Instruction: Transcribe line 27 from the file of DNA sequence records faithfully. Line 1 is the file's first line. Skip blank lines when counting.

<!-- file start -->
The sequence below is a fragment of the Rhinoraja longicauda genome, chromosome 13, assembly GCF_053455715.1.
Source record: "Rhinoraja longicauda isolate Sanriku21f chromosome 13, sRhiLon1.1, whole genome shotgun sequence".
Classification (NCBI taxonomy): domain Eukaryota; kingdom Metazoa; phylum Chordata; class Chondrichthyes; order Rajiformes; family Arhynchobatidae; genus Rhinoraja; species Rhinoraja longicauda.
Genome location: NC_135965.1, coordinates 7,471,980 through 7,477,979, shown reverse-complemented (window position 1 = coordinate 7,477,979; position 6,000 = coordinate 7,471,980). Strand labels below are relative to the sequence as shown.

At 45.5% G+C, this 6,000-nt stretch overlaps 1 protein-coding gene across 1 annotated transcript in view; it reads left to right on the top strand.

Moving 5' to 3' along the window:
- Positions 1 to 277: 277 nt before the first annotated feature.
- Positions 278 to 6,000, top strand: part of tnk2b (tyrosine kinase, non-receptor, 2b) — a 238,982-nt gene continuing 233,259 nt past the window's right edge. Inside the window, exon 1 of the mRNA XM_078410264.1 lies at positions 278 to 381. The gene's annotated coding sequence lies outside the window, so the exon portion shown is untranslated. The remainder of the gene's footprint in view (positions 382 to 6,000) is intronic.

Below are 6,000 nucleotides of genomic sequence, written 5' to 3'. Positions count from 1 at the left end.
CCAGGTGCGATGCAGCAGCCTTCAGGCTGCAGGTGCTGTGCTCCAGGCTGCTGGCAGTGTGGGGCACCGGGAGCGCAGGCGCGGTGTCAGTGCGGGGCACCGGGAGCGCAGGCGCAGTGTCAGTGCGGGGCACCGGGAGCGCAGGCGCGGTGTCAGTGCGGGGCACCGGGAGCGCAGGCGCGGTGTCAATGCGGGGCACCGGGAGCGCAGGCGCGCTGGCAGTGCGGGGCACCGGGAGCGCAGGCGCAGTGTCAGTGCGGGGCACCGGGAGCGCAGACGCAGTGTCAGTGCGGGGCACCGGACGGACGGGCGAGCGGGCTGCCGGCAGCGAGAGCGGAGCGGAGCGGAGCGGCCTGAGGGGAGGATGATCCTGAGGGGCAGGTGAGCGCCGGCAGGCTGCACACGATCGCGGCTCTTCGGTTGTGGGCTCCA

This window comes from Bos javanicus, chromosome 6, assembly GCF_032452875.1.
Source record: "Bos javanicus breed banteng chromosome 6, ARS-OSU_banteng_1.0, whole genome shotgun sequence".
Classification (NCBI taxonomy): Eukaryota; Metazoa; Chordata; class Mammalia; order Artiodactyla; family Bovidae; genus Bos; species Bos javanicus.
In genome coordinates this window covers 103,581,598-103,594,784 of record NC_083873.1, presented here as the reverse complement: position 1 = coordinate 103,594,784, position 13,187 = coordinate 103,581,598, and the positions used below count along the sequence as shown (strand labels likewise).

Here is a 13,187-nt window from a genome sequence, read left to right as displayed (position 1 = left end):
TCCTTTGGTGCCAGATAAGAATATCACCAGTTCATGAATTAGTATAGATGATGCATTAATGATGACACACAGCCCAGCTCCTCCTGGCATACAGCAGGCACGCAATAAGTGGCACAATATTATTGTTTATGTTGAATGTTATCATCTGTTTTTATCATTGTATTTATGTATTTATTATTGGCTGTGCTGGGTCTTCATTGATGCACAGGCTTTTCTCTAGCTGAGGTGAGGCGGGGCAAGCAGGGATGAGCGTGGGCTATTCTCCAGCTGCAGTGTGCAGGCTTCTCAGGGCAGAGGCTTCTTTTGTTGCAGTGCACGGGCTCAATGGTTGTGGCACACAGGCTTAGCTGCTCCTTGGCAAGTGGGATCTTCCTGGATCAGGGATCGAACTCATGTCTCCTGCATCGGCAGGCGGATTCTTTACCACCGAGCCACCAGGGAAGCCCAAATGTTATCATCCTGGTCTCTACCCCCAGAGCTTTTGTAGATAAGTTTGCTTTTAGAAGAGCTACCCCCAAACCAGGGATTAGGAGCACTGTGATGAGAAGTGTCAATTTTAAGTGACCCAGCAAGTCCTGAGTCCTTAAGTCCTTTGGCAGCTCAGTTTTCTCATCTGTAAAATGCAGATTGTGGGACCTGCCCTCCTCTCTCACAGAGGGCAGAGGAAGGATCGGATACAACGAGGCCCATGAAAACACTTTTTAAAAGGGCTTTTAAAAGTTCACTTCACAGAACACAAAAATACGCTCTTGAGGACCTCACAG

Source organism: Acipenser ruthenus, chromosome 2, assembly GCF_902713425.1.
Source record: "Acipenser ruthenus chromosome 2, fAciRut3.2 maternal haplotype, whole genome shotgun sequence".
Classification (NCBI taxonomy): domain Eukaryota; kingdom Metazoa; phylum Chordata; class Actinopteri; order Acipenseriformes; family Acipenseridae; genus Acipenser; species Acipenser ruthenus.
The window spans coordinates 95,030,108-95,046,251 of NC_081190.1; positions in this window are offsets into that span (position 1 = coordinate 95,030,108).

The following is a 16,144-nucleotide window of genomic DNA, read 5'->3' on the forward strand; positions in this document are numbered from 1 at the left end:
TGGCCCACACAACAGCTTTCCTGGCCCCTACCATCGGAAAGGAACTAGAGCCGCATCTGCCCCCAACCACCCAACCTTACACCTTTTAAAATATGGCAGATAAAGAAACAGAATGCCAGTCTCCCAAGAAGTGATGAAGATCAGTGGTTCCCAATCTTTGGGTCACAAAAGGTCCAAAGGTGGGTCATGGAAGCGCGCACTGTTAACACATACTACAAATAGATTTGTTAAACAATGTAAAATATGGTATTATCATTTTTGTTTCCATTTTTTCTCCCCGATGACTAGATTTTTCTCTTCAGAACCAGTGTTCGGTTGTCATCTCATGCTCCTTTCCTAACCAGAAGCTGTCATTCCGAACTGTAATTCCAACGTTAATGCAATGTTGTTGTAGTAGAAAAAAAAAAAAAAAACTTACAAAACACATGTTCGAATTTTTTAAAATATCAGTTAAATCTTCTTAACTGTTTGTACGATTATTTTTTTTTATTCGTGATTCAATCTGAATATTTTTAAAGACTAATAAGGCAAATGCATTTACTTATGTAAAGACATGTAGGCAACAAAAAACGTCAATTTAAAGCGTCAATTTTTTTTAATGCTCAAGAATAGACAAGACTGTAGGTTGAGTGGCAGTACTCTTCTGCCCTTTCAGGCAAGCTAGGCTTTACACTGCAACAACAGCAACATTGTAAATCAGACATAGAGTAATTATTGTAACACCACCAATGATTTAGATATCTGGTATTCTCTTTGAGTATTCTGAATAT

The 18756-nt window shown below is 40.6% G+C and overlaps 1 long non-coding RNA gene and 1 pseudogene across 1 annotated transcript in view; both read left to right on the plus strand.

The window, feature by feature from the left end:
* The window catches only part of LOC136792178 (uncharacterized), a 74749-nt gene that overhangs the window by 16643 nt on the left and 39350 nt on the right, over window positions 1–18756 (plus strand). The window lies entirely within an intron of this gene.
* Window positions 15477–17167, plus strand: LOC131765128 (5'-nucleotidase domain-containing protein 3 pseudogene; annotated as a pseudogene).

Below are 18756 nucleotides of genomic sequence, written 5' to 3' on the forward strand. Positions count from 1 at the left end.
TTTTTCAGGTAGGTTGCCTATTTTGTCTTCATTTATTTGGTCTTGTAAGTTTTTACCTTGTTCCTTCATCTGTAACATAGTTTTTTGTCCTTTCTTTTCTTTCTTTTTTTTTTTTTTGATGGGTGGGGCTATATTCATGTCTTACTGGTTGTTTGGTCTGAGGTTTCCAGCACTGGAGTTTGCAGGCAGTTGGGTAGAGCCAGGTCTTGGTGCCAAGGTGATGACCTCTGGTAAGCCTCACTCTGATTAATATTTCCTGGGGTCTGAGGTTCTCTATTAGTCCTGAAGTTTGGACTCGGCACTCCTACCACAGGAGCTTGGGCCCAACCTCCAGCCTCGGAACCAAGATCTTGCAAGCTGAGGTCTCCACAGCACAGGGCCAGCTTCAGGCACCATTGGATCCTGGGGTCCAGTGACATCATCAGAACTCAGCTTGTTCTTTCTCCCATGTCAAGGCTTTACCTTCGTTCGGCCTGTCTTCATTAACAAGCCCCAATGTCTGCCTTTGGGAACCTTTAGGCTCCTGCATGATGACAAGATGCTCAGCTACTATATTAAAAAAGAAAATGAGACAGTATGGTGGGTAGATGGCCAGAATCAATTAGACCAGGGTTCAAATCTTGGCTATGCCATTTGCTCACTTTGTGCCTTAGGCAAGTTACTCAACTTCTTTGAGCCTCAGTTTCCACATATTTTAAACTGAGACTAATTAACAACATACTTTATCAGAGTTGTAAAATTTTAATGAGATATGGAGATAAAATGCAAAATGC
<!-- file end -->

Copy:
Below are 18756 nucleotides of genomic sequence, written 5' to 3' on the forward strand. Positions count from 1 at the left end.